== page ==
Today I find myself enjoying becoming an old man. Reading Wordsworth, puttering about the apartment, affectionately knuckling my dog’s bony ribs, eating rolled oats with butter.
It’s a good thing.
This morning I’m re-embracing my adolescent love of solitude and independence—not to be equated with isolation or social phobia.—but neither calculating how to adjust to current trends nor agonizing over how to build an identity of my own—not terribly concerned with preparing for my future or reading the beads of my past. I’m kind of settling in today to the self that I have built up for the past half century.
It’s comfortable—and just my size.
Last night I corresponded at length with an old friend from over 30 years ago and in the process discovered that I don’t miss my youth at all. It was, of course, fantastic while it lasted—if I wasted some hours of it along the way, and I did, I like to think I wasted very few. I had adventures, revelations, excitement, laughter, passion, friendship, and sex with precisely the people I wanted to—what more could I ask for?
This friend found me through Facebook, as have a few others recently. He knew me before I announced my homosexuality, back when I was in the closet, trying to sort some of the affections and affectations acquired secondhand in the preceding years, namely my evangelical Christian faith. He, on the other hand, has happily married, adopted two children, now grown, and built a career teaching religion at a midwestern seminary. He, too, seems at peace with his life, different from mine as it is. He wrote me a lengthy message. I wrote a long message back—celebrating my own memories and fondness for the time we spent together as friends back then, also speaking frankly, yet kindly, I hope, about how life has so far removed me from all that now. What his response to my message is, I have no idea.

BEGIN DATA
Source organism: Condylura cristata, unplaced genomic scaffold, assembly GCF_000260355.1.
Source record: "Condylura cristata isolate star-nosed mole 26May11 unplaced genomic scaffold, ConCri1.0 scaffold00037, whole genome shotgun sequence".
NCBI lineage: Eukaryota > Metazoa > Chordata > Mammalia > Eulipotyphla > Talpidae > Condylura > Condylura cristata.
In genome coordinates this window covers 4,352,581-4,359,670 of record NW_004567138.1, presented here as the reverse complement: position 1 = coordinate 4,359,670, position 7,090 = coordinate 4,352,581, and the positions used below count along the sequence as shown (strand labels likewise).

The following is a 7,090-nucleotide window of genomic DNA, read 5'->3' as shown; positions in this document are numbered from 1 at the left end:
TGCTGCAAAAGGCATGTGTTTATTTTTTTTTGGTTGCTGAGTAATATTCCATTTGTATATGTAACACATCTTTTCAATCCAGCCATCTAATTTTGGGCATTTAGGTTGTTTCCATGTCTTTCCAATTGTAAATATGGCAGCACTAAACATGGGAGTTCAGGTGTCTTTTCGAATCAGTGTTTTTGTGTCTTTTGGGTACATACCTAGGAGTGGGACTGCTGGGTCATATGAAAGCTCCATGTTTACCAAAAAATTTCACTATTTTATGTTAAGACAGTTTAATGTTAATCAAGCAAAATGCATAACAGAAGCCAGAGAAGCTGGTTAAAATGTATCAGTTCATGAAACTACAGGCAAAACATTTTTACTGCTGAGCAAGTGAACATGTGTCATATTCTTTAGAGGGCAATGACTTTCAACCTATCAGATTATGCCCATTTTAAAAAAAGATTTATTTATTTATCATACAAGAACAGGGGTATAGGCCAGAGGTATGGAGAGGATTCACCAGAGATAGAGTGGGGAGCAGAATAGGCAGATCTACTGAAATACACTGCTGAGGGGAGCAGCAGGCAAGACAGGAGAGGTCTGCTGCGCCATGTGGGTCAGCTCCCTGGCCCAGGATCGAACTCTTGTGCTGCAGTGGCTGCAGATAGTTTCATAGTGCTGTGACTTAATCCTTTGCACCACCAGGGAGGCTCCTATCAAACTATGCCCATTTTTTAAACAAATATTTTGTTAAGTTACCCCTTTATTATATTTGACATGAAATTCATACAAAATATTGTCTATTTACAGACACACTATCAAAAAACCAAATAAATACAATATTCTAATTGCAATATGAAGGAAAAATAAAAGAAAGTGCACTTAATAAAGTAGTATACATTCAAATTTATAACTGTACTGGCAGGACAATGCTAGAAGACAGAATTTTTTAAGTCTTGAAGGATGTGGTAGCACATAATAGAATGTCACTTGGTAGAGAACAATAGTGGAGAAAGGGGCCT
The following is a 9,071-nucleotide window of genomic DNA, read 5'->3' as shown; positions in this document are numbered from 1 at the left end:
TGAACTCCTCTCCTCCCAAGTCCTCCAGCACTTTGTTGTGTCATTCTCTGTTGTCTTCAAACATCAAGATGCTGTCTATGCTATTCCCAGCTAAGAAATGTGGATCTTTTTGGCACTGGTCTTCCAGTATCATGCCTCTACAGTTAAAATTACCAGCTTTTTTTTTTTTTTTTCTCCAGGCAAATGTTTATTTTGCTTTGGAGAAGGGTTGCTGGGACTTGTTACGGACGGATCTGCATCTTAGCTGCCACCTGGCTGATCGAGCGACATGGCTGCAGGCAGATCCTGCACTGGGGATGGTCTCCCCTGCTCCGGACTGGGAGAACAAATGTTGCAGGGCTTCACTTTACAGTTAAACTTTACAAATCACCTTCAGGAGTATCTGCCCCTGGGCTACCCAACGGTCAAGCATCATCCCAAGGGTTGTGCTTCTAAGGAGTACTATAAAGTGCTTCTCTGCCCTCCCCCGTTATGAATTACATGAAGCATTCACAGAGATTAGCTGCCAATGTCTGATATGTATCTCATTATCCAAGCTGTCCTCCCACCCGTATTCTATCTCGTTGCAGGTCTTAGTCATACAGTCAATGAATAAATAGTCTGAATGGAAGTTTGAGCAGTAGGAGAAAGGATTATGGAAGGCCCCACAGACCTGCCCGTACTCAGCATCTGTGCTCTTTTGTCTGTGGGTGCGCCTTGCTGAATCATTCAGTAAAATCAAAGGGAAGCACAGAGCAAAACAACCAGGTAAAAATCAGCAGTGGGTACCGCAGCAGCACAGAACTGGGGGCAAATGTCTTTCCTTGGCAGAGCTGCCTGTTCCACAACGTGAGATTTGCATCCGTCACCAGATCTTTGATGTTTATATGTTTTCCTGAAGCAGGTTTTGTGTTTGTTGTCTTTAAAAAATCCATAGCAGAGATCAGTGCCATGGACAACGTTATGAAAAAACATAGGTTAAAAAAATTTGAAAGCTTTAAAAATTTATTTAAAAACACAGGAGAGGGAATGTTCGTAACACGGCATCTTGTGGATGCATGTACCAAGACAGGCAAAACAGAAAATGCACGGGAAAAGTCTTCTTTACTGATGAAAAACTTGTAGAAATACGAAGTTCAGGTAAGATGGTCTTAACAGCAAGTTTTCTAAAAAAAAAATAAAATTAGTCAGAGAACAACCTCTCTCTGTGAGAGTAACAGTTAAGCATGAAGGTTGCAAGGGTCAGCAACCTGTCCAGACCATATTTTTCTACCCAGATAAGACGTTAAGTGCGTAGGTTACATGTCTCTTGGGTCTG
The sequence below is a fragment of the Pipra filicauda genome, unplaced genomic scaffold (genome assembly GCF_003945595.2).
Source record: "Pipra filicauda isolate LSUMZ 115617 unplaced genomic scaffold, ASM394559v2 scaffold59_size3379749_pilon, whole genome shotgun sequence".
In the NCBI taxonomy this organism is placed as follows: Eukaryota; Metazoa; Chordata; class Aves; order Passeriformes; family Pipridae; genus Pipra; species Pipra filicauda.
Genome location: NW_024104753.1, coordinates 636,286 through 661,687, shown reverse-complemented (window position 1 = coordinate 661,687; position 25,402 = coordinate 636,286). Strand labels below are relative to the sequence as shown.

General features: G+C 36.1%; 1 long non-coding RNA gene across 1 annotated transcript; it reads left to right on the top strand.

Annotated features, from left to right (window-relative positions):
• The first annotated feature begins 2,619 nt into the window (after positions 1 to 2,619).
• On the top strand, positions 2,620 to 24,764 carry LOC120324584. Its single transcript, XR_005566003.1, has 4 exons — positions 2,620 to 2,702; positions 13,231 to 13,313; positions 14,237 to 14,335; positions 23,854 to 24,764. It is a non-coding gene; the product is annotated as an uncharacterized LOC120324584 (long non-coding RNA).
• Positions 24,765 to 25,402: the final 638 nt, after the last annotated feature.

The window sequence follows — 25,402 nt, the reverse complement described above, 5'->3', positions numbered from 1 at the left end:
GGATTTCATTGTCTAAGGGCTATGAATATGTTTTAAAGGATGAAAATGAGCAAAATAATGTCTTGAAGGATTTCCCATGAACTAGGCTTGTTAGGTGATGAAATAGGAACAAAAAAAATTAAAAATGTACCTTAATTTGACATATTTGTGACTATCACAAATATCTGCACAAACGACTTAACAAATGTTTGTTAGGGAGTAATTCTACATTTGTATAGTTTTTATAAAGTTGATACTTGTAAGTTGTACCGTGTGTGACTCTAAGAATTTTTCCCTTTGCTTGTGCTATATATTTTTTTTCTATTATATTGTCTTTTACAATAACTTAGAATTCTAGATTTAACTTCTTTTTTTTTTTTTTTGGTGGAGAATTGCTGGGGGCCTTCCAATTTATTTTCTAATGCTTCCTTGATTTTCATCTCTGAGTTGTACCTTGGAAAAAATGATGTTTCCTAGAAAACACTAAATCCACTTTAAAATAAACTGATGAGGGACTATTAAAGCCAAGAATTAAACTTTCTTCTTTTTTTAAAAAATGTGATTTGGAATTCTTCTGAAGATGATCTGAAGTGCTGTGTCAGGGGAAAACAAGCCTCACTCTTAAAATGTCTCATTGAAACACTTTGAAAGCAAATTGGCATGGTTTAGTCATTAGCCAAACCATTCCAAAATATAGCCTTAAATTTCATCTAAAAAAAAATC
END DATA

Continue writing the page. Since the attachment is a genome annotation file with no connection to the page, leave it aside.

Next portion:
So today I’m getting old, really getting it.
I’m not nostalgic. I’m both deeply in tune with my present situation—this now—and aware that all of this unfolded over decades—and continues to unfold—for how much longer? Less than the journey’s already been, that’s for sure.
Outside the cicadas sound their science-fictiony hum, in overlapping percussive waves, and my trousers tumble rhythmically in the dryer, zippers ticking erratically. The light in the venetian blinds is gray-green—autumn is coming. My toes are cold in thin socks. My cock strikes a different pose in my Polo Ralph Lauren briefs as the eroticism of my body, gray, palely age-spotted, and going to flab, becomes a conscious thought. I smell the salt of my skin.
I’m not becoming complacent. I hope not. I’m still well aware of the millions of things that need to be done to make the world a better place. I am not resigned to death—though today it doesn’t worry me. I can still imagine tomorrows that I would like to experience. I am not claiming any kind of wisdom here. This is not the end of the book—but it is a point where you can sort of see the end coming.